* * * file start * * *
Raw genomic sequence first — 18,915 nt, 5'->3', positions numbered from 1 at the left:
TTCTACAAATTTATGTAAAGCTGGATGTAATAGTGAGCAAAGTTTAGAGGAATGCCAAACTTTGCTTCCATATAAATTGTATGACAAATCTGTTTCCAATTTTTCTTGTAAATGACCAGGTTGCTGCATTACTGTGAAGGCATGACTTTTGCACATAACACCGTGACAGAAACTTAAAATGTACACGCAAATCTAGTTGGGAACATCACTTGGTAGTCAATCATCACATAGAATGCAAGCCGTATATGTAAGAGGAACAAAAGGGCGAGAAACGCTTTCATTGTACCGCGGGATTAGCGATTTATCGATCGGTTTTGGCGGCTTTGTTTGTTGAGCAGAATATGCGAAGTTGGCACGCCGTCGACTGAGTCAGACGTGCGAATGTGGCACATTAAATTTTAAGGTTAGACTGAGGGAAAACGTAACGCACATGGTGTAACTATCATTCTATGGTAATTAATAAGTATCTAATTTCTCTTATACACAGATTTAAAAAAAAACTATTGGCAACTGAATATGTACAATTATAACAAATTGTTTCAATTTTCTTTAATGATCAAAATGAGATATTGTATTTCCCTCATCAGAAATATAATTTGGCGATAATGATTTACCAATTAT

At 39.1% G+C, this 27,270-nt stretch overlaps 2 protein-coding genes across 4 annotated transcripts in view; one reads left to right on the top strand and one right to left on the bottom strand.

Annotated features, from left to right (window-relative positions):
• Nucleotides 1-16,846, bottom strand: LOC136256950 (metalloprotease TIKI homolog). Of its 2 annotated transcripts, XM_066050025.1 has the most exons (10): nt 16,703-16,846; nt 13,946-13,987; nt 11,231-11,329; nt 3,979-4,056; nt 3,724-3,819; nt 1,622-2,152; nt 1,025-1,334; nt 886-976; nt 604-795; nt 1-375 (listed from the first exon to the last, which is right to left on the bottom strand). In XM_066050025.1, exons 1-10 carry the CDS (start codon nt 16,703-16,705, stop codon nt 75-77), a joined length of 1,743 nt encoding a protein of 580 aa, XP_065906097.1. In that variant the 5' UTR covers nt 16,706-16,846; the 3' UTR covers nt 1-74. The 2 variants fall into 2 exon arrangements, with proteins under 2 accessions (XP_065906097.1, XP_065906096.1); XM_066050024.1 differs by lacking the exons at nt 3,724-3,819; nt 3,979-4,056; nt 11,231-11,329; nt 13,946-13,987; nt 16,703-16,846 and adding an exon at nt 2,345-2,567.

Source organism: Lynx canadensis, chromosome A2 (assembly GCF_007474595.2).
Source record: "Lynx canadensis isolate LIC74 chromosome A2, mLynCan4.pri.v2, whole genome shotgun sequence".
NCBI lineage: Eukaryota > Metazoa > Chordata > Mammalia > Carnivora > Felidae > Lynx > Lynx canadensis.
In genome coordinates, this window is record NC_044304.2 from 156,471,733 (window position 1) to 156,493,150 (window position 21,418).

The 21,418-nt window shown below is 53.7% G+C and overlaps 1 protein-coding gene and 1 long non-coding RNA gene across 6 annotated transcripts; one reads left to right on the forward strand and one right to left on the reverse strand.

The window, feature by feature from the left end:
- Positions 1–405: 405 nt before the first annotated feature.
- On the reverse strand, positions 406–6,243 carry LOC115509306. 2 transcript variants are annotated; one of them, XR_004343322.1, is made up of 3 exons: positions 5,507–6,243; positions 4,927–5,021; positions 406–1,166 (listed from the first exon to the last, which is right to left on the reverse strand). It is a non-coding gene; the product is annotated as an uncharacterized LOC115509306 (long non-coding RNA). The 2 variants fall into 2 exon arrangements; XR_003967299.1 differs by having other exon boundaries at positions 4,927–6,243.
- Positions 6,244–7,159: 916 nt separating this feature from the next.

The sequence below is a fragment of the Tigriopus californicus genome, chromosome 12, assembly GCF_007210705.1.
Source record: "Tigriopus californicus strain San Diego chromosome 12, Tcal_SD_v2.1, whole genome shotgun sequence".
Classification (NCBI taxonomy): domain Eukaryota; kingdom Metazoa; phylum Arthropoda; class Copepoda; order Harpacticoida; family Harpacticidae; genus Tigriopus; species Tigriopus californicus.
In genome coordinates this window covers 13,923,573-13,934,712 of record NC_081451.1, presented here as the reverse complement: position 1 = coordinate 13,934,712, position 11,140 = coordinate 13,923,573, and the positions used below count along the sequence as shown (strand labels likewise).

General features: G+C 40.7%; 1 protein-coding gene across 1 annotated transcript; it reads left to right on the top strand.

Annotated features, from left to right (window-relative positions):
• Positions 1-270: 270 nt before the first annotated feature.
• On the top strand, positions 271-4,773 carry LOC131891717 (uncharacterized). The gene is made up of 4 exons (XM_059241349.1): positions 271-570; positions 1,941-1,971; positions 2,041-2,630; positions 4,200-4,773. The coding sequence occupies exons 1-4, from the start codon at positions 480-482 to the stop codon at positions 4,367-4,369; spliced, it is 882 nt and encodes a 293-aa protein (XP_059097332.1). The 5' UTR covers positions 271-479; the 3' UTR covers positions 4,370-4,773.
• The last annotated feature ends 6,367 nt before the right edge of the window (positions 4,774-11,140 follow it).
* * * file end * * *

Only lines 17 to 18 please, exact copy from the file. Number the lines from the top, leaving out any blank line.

Classification (NCBI taxonomy): domain Eukaryota; kingdom Metazoa; phylum Arthropoda; class Copepoda; order Harpacticoida; family Harpacticidae; genus Tigriopus; species Tigriopus californicus.
In genome coordinates this window covers 13,923,573-13,934,712 of record NC_081451.1, presented here as the reverse complement: position 1 = coordinate 13,934,712, position 11,140 = coordinate 13,923,573, and the positions used below count along the sequence as shown (strand labels likewise).